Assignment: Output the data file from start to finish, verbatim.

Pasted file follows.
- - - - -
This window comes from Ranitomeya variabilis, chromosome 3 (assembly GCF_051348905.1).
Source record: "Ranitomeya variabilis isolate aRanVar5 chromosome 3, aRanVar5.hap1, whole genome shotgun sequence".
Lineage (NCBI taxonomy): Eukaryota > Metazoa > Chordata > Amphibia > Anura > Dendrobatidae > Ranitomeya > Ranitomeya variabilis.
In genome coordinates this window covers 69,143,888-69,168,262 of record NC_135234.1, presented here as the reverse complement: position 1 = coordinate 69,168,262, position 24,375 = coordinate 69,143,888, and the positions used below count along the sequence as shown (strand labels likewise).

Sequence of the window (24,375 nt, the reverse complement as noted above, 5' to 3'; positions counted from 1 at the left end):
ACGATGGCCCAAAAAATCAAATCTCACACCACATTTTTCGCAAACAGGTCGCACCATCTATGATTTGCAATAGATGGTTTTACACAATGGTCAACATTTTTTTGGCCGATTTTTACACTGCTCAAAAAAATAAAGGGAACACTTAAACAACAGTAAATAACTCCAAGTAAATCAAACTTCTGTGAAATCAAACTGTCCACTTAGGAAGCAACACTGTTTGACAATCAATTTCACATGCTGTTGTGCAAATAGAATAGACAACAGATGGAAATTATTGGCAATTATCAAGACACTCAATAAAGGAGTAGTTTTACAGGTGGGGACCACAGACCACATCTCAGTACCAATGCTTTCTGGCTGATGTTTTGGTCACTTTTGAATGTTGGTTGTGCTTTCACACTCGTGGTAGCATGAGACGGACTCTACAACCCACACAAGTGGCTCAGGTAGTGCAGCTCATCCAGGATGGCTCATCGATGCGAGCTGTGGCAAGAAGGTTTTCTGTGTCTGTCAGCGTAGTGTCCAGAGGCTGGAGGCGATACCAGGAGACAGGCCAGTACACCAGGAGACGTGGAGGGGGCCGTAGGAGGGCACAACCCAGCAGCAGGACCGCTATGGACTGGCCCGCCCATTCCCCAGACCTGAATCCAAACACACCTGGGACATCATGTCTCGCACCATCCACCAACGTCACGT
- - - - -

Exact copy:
This window comes from Ranitomeya variabilis, chromosome 3 (assembly GCF_051348905.1).
Source record: "Ranitomeya variabilis isolate aRanVar5 chromosome 3, aRanVar5.hap1, whole genome shotgun sequence".
Lineage (NCBI taxonomy): Eukaryota > Metazoa > Chordata > Amphibia > Anura > Dendrobatidae > Ranitomeya > Ranitomeya variabilis.
In genome coordinates this window covers 69,143,888-69,168,262 of record NC_135234.1, presented here as the reverse complement: position 1 = coordinate 69,168,262, position 24,375 = coordinate 69,143,888, and the positions used below count along the sequence as shown (strand labels likewise).

Sequence of the window (24,375 nt, the reverse complement as noted above, 5' to 3'; positions counted from 1 at the left end):
ACGATGGCCCAAAAAATCAAATCTCACACCACATTTTTCGCAAACAGGTCGCACCATCTATGATTTGCAATAGATGGTTTTACACAATGGTCAACATTTTTTTGGCCGATTTTTACACTGCTCAAAAAAATAAAGGGAACACTTAAACAACAGTAAATAACTCCAAGTAAATCAAACTTCTGTGAAATCAAACTGTCCACTTAGGAAGCAACACTGTTTGACAATCAATTTCACATGCTGTTGTGCAAATAGAATAGACAACAGATGGAAATTATTGGCAATTATCAAGACACTCAATAAAGGAGTAGTTTTACAGGTGGGGACCACAGACCACATCTCAGTACCAATGCTTTCTGGCTGATGTTTTGGTCACTTTTGAATGTTGGTTGTGCTTTCACACTCGTGGTAGCATGAGACGGACTCTACAACCCACACAAGTGGCTCAGGTAGTGCAGCTCATCCAGGATGGCTCATCGATGCGAGCTGTGGCAAGAAGGTTTTCTGTGTCTGTCAGCGTAGTGTCCAGAGGCTGGAGGCGATACCAGGAGACAGGCCAGTACACCAGGAGACGTGGAGGGGGCCGTAGGAGGGCACAACCCAGCAGCAGGACCGCTATGGACTGGCCCGCCCATTCCCCAGACCTGAATCCAAACACACCTGGGACATCATGTCTCGCACCATCCACCAACGTCACGT